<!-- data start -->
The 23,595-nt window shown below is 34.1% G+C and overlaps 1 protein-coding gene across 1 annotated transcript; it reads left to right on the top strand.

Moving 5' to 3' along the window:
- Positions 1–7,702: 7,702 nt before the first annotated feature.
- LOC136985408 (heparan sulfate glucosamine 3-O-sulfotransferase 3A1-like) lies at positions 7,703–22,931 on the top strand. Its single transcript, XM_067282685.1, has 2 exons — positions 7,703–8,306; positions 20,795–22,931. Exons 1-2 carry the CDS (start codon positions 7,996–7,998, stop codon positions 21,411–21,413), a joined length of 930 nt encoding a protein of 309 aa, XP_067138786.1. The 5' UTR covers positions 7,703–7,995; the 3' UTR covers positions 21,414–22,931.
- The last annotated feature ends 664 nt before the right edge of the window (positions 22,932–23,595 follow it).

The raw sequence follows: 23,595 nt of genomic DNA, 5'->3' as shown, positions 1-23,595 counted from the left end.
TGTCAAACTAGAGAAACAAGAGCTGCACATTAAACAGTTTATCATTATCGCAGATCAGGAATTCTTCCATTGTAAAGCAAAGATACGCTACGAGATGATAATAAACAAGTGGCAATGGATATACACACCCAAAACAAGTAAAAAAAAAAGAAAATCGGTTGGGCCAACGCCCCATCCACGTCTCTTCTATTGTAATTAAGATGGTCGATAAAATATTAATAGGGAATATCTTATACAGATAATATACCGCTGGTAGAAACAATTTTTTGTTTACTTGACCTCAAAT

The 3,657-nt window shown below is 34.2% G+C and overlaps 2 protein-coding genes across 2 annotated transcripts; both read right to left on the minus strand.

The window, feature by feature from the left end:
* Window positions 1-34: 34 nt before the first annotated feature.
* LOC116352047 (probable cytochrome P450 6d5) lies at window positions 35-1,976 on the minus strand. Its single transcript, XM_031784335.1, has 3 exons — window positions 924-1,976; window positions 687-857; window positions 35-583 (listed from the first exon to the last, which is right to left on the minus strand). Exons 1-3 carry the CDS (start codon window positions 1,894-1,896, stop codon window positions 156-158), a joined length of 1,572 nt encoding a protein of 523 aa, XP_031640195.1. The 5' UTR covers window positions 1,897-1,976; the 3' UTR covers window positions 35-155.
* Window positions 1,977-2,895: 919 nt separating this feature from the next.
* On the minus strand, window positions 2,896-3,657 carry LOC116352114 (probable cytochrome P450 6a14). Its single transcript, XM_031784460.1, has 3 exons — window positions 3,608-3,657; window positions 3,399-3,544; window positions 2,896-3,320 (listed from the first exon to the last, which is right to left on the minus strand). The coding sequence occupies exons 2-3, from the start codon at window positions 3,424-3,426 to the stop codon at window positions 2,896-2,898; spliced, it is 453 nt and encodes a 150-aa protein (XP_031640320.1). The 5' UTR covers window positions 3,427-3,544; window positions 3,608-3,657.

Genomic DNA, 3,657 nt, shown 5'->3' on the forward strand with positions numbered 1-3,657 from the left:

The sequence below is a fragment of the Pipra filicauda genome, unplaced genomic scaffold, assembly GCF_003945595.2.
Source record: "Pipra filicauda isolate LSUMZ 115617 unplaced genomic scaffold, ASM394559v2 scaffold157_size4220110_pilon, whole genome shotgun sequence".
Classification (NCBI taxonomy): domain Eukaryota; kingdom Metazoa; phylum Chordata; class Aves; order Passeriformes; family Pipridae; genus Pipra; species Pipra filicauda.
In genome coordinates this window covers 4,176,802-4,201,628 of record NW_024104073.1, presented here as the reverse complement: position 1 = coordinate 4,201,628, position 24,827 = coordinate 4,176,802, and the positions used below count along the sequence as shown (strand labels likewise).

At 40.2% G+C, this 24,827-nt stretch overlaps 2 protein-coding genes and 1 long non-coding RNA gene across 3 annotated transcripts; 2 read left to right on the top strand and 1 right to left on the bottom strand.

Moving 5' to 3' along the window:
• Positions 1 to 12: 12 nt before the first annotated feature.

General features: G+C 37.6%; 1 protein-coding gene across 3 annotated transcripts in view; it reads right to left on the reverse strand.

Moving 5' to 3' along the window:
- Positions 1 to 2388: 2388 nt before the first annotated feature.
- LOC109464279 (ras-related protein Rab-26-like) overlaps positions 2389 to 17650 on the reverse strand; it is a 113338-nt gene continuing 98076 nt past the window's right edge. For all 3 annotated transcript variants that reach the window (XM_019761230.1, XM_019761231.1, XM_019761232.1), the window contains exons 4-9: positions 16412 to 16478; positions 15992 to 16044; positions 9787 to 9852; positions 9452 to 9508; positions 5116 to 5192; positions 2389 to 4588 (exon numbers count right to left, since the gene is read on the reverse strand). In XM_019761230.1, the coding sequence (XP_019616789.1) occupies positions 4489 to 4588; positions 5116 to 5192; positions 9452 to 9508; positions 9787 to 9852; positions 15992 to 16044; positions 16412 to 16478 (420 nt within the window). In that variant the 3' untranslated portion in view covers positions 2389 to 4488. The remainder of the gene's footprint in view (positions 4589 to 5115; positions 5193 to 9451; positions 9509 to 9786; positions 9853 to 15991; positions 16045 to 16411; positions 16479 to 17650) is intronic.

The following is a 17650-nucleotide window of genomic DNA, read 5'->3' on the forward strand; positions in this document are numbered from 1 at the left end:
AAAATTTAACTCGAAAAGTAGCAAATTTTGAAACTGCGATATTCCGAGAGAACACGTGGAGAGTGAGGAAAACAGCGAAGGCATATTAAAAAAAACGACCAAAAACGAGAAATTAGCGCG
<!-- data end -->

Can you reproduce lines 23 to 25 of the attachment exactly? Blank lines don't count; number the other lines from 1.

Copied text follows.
Moving 5' to 3' along the window:
- Positions 1 to 2388: 2388 nt before the first annotated feature.
- LOC109464279 (ras-related protein Rab-26-like) overlaps positions 2389 to 17650 on the reverse strand; it is a 113338-nt gene continuing 98076 nt past the window's right edge. For all 3 annotated transcript variants that reach the window (XM_019761230.1, XM_019761231.1, XM_019761232.1), the window contains exons 4-9: positions 16412 to 16478; positions 15992 to 16044; positions 9787 to 9852; positions 9452 to 9508; positions 5116 to 5192; positions 2389 to 4588 (exon numbers count right to left, since the gene is read on the reverse strand). In XM_019761230.1, the coding sequence (XP_019616789.1) occupies positions 4489 to 4588; positions 5116 to 5192; positions 9452 to 9508; positions 9787 to 9852; positions 15992 to 16044; positions 16412 to 16478 (420 nt within the window). In that variant the 3' untranslated portion in view covers positions 2389 to 4488. The remainder of the gene's footprint in view (positions 4589 to 5115; positions 5193 to 9451; positions 9509 to 9786; positions 9853 to 15991; positions 16045 to 16411; positions 16479 to 17650) is intronic.